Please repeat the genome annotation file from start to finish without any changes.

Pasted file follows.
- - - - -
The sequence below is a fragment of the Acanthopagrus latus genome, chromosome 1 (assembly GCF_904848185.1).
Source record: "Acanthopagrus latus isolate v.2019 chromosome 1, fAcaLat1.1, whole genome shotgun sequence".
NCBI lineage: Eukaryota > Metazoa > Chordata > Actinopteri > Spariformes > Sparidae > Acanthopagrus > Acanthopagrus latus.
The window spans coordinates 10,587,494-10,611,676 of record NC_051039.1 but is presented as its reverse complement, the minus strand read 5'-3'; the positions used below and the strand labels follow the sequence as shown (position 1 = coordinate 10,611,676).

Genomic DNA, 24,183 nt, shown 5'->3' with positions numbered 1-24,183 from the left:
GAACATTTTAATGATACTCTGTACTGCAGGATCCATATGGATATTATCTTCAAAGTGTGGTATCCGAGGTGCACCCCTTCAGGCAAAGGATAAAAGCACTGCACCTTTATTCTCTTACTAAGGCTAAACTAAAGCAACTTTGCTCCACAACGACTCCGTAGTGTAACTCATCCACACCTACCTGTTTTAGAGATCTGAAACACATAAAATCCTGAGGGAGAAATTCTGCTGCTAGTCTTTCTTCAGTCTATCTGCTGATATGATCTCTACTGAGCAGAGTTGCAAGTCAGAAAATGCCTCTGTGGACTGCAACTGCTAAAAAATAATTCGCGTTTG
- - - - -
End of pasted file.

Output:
The sequence below is a fragment of the Acanthopagrus latus genome, chromosome 1 (assembly GCF_904848185.1).
Source record: "Acanthopagrus latus isolate v.2019 chromosome 1, fAcaLat1.1, whole genome shotgun sequence".
NCBI lineage: Eukaryota > Metazoa > Chordata > Actinopteri > Spariformes > Sparidae > Acanthopagrus > Acanthopagrus latus.
The window spans coordinates 10,587,494-10,611,676 of record NC_051039.1 but is presented as its reverse complement, the minus strand read 5'-3'; the positions used below and the strand labels follow the sequence as shown (position 1 = coordinate 10,611,676).

Genomic DNA, 24,183 nt, shown 5'->3' with positions numbered 1-24,183 from the left:
GAACATTTTAATGATACTCTGTACTGCAGGATCCATATGGATATTATCTTCAAAGTGTGGTATCCGAGGTGCACCCCTTCAGGCAAAGGATAAAAGCACTGCACCTTTATTCTCTTACTAAGGCTAAACTAAAGCAACTTTGCTCCACAACGACTCCGTAGTGTAACTCATCCACACCTACCTGTTTTAGAGATCTGAAACACATAAAATCCTGAGGGAGAAATTCTGCTGCTAGTCTTTCTTCAGTCTATCTGCTGATATGATCTCTACTGAGCAGAGTTGCAAGTCAGAAAATGCCTCTGTGGACTGCAACTGCTAAAAAATAATTCGCGTTTG